A&F appealed to a United States Court of Appeals, the court in which appeals from federal district courts are heard. The appeals court examined ADA design standards. These are guidelines, developed by the Department of Justice (the chief law enforcement agency of the federal government) with input from the Architectural and Transportation Barriers Compliance Board, a federal agency that develops and maintains design criteria to achieve accessibility for people with disabilities. Per the ADA, a public accommodation that complies with the guidelines is deemed accessible.
The guidelines have rules for public entrances, defined as including any entrance that is not a loading or service entrance. One of the standards requires that 60% of all public entrances be accessible.
The Court of Appeals determined that Hollister's two accessible public entrances satisfied the guidelines. The court thus reversed the district court. This latter decision enables A& F to retain the porches, including the steps.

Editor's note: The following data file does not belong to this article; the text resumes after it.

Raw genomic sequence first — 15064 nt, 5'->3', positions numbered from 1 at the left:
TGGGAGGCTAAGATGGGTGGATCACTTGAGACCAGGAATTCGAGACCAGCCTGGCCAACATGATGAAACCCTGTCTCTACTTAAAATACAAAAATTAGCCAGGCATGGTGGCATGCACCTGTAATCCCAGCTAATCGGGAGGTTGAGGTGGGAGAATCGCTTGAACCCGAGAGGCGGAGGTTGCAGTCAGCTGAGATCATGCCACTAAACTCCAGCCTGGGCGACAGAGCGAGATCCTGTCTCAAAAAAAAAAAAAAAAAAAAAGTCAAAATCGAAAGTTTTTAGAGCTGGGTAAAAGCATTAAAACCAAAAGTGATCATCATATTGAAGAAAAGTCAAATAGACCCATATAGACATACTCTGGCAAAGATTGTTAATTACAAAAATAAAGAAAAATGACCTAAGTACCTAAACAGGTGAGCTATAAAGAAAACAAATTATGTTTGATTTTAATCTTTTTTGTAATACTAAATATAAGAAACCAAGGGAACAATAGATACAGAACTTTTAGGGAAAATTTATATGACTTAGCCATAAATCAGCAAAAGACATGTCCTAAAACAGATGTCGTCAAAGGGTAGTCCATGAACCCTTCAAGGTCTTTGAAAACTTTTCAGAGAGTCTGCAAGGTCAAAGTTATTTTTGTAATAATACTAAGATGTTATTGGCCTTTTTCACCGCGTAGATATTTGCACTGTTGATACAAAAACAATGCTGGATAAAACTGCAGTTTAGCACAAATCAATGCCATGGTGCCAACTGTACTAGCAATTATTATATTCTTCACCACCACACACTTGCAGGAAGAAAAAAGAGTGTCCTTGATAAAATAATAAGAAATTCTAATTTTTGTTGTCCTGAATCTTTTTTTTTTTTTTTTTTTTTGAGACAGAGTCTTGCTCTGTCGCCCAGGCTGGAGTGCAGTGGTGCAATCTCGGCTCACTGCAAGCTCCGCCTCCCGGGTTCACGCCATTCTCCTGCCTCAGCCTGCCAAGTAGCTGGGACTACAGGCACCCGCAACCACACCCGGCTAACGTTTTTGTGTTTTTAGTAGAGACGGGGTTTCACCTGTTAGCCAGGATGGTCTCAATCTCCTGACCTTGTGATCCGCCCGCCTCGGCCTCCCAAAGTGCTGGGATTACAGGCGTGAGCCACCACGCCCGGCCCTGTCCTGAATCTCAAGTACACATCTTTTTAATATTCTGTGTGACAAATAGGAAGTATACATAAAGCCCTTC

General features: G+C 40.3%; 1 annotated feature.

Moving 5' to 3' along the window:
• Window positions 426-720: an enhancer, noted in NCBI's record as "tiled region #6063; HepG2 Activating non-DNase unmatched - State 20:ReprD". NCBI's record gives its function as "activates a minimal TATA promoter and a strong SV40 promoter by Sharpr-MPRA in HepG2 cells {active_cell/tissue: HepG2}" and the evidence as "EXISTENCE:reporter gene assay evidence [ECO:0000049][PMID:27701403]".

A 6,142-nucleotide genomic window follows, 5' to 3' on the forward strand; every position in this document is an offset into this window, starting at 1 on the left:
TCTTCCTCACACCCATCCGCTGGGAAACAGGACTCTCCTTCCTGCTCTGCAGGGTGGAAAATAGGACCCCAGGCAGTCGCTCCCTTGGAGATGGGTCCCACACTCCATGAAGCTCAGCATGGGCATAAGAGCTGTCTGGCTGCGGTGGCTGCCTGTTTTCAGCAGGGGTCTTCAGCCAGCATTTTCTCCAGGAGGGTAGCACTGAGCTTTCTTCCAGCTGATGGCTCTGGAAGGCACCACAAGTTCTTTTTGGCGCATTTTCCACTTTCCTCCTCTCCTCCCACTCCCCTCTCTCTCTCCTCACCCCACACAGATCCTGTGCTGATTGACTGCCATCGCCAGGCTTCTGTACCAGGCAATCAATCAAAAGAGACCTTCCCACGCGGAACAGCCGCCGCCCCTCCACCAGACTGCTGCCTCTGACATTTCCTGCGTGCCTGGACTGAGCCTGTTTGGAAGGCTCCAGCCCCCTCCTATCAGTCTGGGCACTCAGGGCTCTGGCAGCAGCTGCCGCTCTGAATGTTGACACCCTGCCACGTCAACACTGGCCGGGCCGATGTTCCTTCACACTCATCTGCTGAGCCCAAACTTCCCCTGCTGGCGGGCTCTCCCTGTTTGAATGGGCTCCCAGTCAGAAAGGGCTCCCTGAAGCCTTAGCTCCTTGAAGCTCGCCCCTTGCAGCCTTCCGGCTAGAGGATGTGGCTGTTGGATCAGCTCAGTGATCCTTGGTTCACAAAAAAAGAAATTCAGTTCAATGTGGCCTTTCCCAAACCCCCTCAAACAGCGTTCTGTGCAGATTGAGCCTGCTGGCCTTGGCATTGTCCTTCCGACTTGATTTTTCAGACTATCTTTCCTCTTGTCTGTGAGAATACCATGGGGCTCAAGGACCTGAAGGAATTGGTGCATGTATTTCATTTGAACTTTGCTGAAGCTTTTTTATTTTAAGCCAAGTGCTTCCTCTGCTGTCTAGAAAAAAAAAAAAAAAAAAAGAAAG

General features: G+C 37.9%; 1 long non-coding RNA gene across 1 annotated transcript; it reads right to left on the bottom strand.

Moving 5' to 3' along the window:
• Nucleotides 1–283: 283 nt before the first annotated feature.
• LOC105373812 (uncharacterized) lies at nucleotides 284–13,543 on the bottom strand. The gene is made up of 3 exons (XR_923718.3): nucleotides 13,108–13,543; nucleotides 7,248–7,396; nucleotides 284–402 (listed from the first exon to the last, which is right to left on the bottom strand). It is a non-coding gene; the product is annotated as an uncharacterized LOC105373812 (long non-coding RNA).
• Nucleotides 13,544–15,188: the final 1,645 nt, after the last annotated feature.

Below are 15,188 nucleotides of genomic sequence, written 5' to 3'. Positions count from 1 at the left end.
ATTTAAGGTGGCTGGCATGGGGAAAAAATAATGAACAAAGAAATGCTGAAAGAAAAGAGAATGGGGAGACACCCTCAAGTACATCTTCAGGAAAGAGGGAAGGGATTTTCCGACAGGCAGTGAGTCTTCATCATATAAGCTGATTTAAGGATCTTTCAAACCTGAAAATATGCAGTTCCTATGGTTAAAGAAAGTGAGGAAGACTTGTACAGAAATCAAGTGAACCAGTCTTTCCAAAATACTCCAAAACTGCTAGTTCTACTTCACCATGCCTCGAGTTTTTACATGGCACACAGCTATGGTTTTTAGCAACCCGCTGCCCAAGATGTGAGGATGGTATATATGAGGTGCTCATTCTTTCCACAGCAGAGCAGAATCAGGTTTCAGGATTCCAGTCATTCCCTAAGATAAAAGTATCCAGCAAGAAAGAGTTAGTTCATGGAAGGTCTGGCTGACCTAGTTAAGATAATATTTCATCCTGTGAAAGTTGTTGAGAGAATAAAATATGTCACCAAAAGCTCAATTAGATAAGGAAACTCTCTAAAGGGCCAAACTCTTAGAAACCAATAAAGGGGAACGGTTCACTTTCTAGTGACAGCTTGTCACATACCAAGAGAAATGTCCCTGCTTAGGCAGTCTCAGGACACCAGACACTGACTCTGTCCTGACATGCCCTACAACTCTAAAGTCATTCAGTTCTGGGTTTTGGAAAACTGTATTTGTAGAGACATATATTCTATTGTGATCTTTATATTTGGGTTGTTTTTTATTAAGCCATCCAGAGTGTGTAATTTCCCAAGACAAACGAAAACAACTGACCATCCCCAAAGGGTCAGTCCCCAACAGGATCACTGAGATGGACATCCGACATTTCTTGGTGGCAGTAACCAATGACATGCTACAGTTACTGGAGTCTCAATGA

The appeals court noted that A&F was not intentionally discriminating, and the porch was not a destination in itself but rather merely a means of passage into the store.
Plaintiff had other complaints but the store satisfactorily addressed them before she began the litigation. Sales counters were lowered, merchandise displays were rearranged to provide unimpeded paths of travel for wheelchairs, and items blocking side entrances was removed.
For more information see Colorado Cross-Disability Coalition, Hansen et seq v. Abercrombie & Fitch, Co., _F.3d_. 2014 WL 4290589 (Colo, 2014).
Do you think the Court of Appeals’ decision is fair to both parties? Why or why not?
 Colorado Cross-Disability Coalition, Hansen et seq v. Abercrombie & Fitch Co, _F3d_, 2014 WL 4290589 (Colo., Aug. 29, 2014).
A New York City hotel is suing a union claiming defamation, meaning an untruthful statement made to third parties that injures the target’s reputation or deters others from associating or doing business with that person or company.
The recently renovated New Yorker hotel, located at 481 Eighth Avenue, is completing upgrades to its facility. In the process, it has angered a painter’s union, which is an organization of workers (in this case, painters) formed to advance the interests of the group including wages and working conditions,